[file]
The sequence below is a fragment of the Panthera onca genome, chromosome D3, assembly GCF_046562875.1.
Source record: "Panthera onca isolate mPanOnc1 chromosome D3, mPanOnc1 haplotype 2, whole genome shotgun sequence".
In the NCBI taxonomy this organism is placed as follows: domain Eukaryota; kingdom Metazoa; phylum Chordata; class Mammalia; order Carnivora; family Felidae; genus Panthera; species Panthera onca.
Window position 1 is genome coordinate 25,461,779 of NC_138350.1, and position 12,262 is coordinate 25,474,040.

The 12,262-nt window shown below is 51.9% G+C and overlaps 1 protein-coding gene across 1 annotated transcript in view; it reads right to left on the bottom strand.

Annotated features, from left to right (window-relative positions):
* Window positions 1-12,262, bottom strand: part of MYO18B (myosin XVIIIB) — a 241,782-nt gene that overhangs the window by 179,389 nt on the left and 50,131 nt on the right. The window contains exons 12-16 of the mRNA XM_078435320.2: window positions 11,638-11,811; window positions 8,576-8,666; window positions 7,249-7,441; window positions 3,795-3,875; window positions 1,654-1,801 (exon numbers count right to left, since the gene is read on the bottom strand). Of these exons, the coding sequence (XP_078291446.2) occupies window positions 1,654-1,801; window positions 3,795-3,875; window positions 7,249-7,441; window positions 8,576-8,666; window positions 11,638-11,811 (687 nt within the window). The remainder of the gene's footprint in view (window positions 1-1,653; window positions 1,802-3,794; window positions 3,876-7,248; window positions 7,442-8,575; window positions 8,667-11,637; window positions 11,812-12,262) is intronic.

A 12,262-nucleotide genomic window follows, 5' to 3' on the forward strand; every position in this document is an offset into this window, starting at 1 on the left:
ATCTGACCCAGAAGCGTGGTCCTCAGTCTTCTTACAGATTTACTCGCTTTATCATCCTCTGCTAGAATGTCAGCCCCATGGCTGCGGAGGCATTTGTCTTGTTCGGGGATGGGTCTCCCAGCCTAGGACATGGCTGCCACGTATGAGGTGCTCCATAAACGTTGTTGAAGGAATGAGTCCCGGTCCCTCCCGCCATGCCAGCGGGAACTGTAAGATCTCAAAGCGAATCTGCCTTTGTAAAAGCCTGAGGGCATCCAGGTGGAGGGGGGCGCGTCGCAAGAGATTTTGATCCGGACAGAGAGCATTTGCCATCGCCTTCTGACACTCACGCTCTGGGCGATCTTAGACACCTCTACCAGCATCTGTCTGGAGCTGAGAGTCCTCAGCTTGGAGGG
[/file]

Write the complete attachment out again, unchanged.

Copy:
The sequence below is a fragment of the Panthera onca genome, chromosome D3, assembly GCF_046562875.1.
Source record: "Panthera onca isolate mPanOnc1 chromosome D3, mPanOnc1 haplotype 2, whole genome shotgun sequence".
In the NCBI taxonomy this organism is placed as follows: domain Eukaryota; kingdom Metazoa; phylum Chordata; class Mammalia; order Carnivora; family Felidae; genus Panthera; species Panthera onca.
Window position 1 is genome coordinate 25,461,779 of NC_138350.1, and position 12,262 is coordinate 25,474,040.

The 12,262-nt window shown below is 51.9% G+C and overlaps 1 protein-coding gene across 1 annotated transcript in view; it reads right to left on the bottom strand.

Annotated features, from left to right (window-relative positions):
* Window positions 1-12,262, bottom strand: part of MYO18B (myosin XVIIIB) — a 241,782-nt gene that overhangs the window by 179,389 nt on the left and 50,131 nt on the right. The window contains exons 12-16 of the mRNA XM_078435320.2: window positions 11,638-11,811; window positions 8,576-8,666; window positions 7,249-7,441; window positions 3,795-3,875; window positions 1,654-1,801 (exon numbers count right to left, since the gene is read on the bottom strand). Of these exons, the coding sequence (XP_078291446.2) occupies window positions 1,654-1,801; window positions 3,795-3,875; window positions 7,249-7,441; window positions 8,576-8,666; window positions 11,638-11,811 (687 nt within the window). The remainder of the gene's footprint in view (window positions 1-1,653; window positions 1,802-3,794; window positions 3,876-7,248; window positions 7,442-8,575; window positions 8,667-11,637; window positions 11,812-12,262) is intronic.

A 12,262-nucleotide genomic window follows, 5' to 3' on the forward strand; every position in this document is an offset into this window, starting at 1 on the left:
ATCTGACCCAGAAGCGTGGTCCTCAGTCTTCTTACAGATTTACTCGCTTTATCATCCTCTGCTAGAATGTCAGCCCCATGGCTGCGGAGGCATTTGTCTTGTTCGGGGATGGGTCTCCCAGCCTAGGACATGGCTGCCACGTATGAGGTGCTCCATAAACGTTGTTGAAGGAATGAGTCCCGGTCCCTCCCGCCATGCCAGCGGGAACTGTAAGATCTCAAAGCGAATCTGCCTTTGTAAAAGCCTGAGGGCATCCAGGTGGAGGGGGGCGCGTCGCAAGAGATTTTGATCCGGACAGAGAGCATTTGCCATCGCCTTCTGACACTCACGCTCTGGGCGATCTTAGACACCTCTACCAGCATCTGTCTGGAGCTGAGAGTCCTCAGCTTGGAGGG